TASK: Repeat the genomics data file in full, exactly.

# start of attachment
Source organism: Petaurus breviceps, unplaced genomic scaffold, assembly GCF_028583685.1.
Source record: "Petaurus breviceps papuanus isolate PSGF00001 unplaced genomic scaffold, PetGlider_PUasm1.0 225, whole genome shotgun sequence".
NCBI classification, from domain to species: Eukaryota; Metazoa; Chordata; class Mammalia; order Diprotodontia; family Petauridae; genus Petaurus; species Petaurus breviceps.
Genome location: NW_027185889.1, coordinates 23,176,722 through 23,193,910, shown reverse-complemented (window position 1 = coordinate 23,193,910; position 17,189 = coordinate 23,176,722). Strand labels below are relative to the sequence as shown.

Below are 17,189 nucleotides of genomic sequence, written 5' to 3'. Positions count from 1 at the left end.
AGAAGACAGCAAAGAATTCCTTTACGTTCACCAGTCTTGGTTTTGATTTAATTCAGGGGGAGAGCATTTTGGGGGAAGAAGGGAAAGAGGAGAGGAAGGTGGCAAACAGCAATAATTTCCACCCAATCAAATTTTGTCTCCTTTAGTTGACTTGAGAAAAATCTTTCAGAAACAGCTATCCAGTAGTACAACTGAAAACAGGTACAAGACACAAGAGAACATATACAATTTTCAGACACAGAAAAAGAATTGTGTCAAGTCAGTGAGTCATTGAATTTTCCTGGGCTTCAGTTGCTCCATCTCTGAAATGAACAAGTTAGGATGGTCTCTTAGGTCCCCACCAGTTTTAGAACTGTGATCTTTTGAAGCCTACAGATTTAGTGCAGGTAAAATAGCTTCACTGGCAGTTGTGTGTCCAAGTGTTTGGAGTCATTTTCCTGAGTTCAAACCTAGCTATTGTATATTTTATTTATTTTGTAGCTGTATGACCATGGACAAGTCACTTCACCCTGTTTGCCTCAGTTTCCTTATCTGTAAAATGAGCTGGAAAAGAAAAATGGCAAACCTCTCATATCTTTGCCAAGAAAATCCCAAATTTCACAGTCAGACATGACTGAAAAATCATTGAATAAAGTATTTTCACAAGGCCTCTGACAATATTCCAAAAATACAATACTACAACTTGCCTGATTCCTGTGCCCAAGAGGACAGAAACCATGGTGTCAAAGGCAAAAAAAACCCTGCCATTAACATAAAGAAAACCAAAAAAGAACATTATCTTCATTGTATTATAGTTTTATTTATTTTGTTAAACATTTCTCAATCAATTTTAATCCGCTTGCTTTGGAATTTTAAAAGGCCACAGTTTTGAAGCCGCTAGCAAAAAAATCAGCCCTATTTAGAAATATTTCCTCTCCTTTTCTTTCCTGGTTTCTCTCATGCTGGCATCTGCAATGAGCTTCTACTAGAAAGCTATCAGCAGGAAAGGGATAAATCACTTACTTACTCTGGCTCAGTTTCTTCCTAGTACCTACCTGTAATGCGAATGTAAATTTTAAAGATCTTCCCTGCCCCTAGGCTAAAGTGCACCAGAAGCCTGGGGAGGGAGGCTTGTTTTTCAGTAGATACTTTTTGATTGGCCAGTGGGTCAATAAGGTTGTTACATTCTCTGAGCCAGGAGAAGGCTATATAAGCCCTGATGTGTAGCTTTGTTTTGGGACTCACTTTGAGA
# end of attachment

Source organism: Petaurus breviceps, unplaced genomic scaffold, assembly GCF_028583685.1.
Source record: "Petaurus breviceps papuanus isolate PSGF00001 unplaced genomic scaffold, PetGlider_PUasm1.0 225, whole genome shotgun sequence".
NCBI classification, from domain to species: Eukaryota; Metazoa; Chordata; class Mammalia; order Diprotodontia; family Petauridae; genus Petaurus; species Petaurus breviceps.
Genome location: NW_027185889.1, coordinates 23,176,722 through 23,193,910, shown reverse-complemented (window position 1 = coordinate 23,193,910; position 17,189 = coordinate 23,176,722). Strand labels below are relative to the sequence as shown.

Below are 17,189 nucleotides of genomic sequence, written 5' to 3'. Positions count from 1 at the left end.
AGAAGACAGCAAAGAATTCCTTTACGTTCACCAGTCTTGGTTTTGATTTAATTCAGGGGGAGAGCATTTTGGGGGAAGAAGGGAAAGAGGAGAGGAAGGTGGCAAACAGCAATAATTTCCACCCAATCAAATTTTGTCTCCTTTAGTTGACTTGAGAAAAATCTTTCAGAAACAGCTATCCAGTAGTACAACTGAAAACAGGTACAAGACACAAGAGAACATATACAATTTTCAGACACAGAAAAAGAATTGTGTCAAGTCAGTGAGTCATTGAATTTTCCTGGGCTTCAGTTGCTCCATCTCTGAAATGAACAAGTTAGGATGGTCTCTTAGGTCCCCACCAGTTTTAGAACTGTGATCTTTTGAAGCCTACAGATTTAGTGCAGGTAAAATAGCTTCACTGGCAGTTGTGTGTCCAAGTGTTTGGAGTCATTTTCCTGAGTTCAAACCTAGCTATTGTATATTTTATTTATTTTGTAGCTGTATGACCATGGACAAGTCACTTCACCCTGTTTGCCTCAGTTTCCTTATCTGTAAAATGAGCTGGAAAAGAAAAATGGCAAACCTCTCATATCTTTGCCAAGAAAATCCCAAATTTCACAGTCAGACATGACTGAAAAATCATTGAATAAAGTATTTTCACAAGGCCTCTGACAATATTCCAAAAATACAATACTACAACTTGCCTGATTCCTGTGCCCAAGAGGACAGAAACCATGGTGTCAAAGGCAAAAAAAACCCTGCCATTAACATAAAGAAAACCAAAAAAGAACATTATCTTCATTGTATTATAGTTTTATTTATTTTGTTAAACATTTCTCAATCAATTTTAATCCGCTTGCTTTGGAATTTTAAAAGGCCACAGTTTTGAAGCCGCTAGCAAAAAAATCAGCCCTATTTAGAAATATTTCCTCTCCTTTTCTTTCCTGGTTTCTCTCATGCTGGCATCTGCAATGAGCTTCTACTAGAAAGCTATCAGCAGGAAAGGGATAAATCACTTACTTACTCTGGCTCAGTTTCTTCCTAGTACCTACCTGTAATGCGAATGTAAATTTTAAAGATCTTCCCTGCCCCTAGGCTAAAGTGCACCAGAAGCCTGGGGAGGGAGGCTTGTTTTTCAGTAGATACTTTTTGATTGGCCAGTGGGTCAATAAGGTTGTTACATTCTCTGAGCCAGGAGAAGGCTATATAAGCCCTGATGTGTAGCTTTGTTTTGGGACTCACTTTGAGA